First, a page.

1 Federalist, Nos. 7 and 44.
the obligation of executing their contracts by conveyances. It would be strange if a contract to convey was secured by the Constitution, while an absolute conveyance remained unprotected. If, under a fair construction of the Constitution, grants are comprehended under the term contracts,' is a grant from the State excluded from the operation of the provision ? Is the clause to be considered as inhibiting the State from impairing the obligation of contracts between two individuals, but as excluding from that inhibition contracts made with itself? The words themselves contain no such distinction. They are general, and are applicable to contracts of every description. If contracts made with the State
are to be exempted from their operations, the exception [* 275] must arise from the character of * the contracting party,
not from the words which are employed.” And the court proceed to give reasons for their decision, that violence should not “ be done to the natural meaning of words, for the purpose of leaving to the legislature the power of seizing, for public use, the estate of an individual, in the form of a law annulling the title by which he holds that estate." 1
It will be seen that this leading decision settles two important points: first, that an executed contract is within the provision, and second, that it protects from violation the contracts of States equally with those entered into between private individuals.2 And
| Fletcher v. Peck, 6 Cranch, 133.
? This decision has been repeatedly followed. In the founding of the Colony of Virginia, the religious establishment of England was adopted, and before the Revolution the churches of that denomination had become vested, by grants of the crown or Colony, with large properties, which continued in their possession after the constitution of the State had forbidden the creation or continuance of any religious establishment, possessed of exclusive rights or privileges, or the compelling the citizens to worship under a stipulated form or discipline, or to pay taxes to those whose creed they could not conscientiously believe. By statute in 1801, the legislature asserted their right to all the property of the Episcopal churches in the respective parishes of the State ; and, among other things, directed and authorized the overseers of the poor and their successors in each parish, wherein any glebe land was vacant or should become so, to sell the same and appropriate the proceeds to the use of the poor of the parish. By this act, it will be seen, the State sought in effect to resume grants made by the sovereignty, - a practice which had been common enough in English history, and of which precedents were not wanting in the history of the American Colonies. The Supreme Court of the United States held the grant not revocable, and that the legislative act was therefore unconstitutional and void. Terrett v. Taylor, 9 it has since been held that compacts between two States are in like manner protected. These decisions, however, do not fully * determine what under all circumstances is to be [* 276] regarded as a contract. A grant of land by a State is a contract, because in making it the State deals with the purchaser precisely as any other vendor might; and if its mode of conveyance is any different, it is only because by virtue of its sovereignty, it has power to convey by other modes than those which the general law opens to private individuals. But many things done by the State may seem to hold out promises to individuals, which after all cannot be treated as contracts without hampering the legislative power of the State in a manner that would soon leave it without the means of performing its essential functions. The State creates offices, and appoints persons to fill them ; it establishes municipal corporations, with large and valuable privileges for its citizens; by its general laws it holds out inducements to immigration ; it passes exemption laws, and laws for the encouragement of trade and agriculture; and under all these laws a greater or less number of citizens expect to derive profit and emolument. But can these laws be regarded as contracts between the State and the officers and corporations who are, or the cit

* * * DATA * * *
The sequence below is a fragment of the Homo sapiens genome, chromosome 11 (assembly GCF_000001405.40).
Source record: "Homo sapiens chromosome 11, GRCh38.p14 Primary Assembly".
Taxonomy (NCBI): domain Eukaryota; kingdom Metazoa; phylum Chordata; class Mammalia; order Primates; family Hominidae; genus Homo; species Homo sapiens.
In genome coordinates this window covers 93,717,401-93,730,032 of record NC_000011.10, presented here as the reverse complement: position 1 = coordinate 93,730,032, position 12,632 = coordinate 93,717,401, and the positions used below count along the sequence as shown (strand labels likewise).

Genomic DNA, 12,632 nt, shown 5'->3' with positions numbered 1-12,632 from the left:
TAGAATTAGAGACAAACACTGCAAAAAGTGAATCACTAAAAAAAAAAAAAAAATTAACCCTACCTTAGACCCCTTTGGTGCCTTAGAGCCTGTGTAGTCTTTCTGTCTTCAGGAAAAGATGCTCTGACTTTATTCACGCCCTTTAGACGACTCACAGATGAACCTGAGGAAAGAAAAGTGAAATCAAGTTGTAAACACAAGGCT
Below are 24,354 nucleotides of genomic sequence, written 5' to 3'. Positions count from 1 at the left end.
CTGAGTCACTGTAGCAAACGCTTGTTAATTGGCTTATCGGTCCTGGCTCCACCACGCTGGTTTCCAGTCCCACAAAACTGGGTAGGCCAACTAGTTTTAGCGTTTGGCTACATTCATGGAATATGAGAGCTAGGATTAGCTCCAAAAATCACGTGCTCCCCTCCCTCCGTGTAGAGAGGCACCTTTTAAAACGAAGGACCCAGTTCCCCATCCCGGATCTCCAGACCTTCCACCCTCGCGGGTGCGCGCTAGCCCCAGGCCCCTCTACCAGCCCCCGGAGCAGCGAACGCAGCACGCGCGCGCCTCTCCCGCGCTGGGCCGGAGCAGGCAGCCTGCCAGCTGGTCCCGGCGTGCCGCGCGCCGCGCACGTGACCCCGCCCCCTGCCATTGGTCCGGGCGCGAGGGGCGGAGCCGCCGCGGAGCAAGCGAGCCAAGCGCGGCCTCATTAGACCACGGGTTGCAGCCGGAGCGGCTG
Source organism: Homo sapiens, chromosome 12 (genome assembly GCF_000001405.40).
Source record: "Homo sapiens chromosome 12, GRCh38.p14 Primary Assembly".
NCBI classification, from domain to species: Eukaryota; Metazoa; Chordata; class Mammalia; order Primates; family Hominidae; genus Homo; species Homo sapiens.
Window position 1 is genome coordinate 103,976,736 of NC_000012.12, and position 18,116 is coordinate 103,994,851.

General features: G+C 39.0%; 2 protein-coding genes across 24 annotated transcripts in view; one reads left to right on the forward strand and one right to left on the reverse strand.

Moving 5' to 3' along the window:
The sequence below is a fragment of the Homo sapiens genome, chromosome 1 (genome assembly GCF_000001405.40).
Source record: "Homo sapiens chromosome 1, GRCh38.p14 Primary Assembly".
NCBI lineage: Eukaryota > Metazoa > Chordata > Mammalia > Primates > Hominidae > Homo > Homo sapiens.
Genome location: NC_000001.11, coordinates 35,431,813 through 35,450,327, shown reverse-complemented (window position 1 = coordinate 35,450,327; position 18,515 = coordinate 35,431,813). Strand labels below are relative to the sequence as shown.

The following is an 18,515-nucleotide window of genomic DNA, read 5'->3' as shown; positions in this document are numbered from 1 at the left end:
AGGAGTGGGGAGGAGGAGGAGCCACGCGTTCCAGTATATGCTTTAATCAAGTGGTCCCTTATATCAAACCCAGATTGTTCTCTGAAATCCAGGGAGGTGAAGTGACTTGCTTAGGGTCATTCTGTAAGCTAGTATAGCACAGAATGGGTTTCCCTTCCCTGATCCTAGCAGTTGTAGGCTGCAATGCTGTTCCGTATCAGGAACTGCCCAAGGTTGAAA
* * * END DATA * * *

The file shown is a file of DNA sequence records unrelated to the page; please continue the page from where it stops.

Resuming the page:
Cranch, 43. See also Town of Pawlet v. Clark, 9 Cranch, 335; People o. Platt, 17 Johns. 195; Montgomery v. Kasson, 16 Cal. 189; Grogan v. San Francisco, 18 Cal. 590; Rehoboth v. Hunt, 1 Pick. 224; Lowry v. Francis, 2 Yerg. 534; University of North Carolina v. Foy, 2 Hayw. 310; State v. Barker, 4 Kansas, 379 and 435. The lien of a bondholder, who has loaned money to the State on a pledge of property by legislative act, cannot be divested or postponed by a subsequent legislative act. Wabash, &c., Co. v. Beers, 2 Black, 448.